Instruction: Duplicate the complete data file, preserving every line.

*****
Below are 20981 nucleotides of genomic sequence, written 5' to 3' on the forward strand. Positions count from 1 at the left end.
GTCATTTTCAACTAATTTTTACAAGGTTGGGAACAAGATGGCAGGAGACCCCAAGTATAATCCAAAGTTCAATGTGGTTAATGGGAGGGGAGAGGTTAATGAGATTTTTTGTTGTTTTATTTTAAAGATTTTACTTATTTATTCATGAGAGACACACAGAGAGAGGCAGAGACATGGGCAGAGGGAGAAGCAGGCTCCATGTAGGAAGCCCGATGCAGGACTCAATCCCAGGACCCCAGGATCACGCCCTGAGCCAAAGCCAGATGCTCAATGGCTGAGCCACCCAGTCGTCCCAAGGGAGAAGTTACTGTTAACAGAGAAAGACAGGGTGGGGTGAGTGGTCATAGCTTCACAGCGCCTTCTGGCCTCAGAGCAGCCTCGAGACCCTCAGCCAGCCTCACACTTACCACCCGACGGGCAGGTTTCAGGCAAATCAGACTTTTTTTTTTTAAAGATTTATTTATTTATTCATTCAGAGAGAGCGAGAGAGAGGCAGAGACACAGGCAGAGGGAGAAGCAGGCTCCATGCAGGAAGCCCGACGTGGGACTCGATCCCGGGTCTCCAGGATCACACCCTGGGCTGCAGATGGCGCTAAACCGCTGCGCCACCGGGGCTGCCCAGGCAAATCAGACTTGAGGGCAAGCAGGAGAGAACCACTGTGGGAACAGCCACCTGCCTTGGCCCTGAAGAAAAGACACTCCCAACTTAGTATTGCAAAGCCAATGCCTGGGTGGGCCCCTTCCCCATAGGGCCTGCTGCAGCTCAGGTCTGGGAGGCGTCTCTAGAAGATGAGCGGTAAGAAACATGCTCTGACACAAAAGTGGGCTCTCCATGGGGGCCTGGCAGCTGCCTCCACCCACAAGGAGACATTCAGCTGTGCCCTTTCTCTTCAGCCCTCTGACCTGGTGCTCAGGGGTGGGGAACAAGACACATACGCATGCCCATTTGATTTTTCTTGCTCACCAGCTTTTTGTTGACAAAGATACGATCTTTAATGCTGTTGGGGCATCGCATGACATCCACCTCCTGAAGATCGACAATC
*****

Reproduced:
Below are 20981 nucleotides of genomic sequence, written 5' to 3' on the forward strand. Positions count from 1 at the left end.
GTCATTTTCAACTAATTTTTACAAGGTTGGGAACAAGATGGCAGGAGACCCCAAGTATAATCCAAAGTTCAATGTGGTTAATGGGAGGGGAGAGGTTAATGAGATTTTTTGTTGTTTTATTTTAAAGATTTTACTTATTTATTCATGAGAGACACACAGAGAGAGGCAGAGACATGGGCAGAGGGAGAAGCAGGCTCCATGTAGGAAGCCCGATGCAGGACTCAATCCCAGGACCCCAGGATCACGCCCTGAGCCAAAGCCAGATGCTCAATGGCTGAGCCACCCAGTCGTCCCAAGGGAGAAGTTACTGTTAACAGAGAAAGACAGGGTGGGGTGAGTGGTCATAGCTTCACAGCGCCTTCTGGCCTCAGAGCAGCCTCGAGACCCTCAGCCAGCCTCACACTTACCACCCGACGGGCAGGTTTCAGGCAAATCAGACTTTTTTTTTTTAAAGATTTATTTATTTATTCATTCAGAGAGAGCGAGAGAGAGGCAGAGACACAGGCAGAGGGAGAAGCAGGCTCCATGCAGGAAGCCCGACGTGGGACTCGATCCCGGGTCTCCAGGATCACACCCTGGGCTGCAGATGGCGCTAAACCGCTGCGCCACCGGGGCTGCCCAGGCAAATCAGACTTGAGGGCAAGCAGGAGAGAACCACTGTGGGAACAGCCACCTGCCTTGGCCCTGAAGAAAAGACACTCCCAACTTAGTATTGCAAAGCCAATGCCTGGGTGGGCCCCTTCCCCATAGGGCCTGCTGCAGCTCAGGTCTGGGAGGCGTCTCTAGAAGATGAGCGGTAAGAAACATGCTCTGACACAAAAGTGGGCTCTCCATGGGGGCCTGGCAGCTGCCTCCACCCACAAGGAGACATTCAGCTGTGCCCTTTCTCTTCAGCCCTCTGACCTGGTGCTCAGGGGTGGGGAACAAGACACATACGCATGCCCATTTGATTTTTCTTGCTCACCAGCTTTTTGTTGACAAAGATACGATCTTTAATGCTGTTGGGGCATCGCATGACATCCACCTCCTGAAGATCGACAATC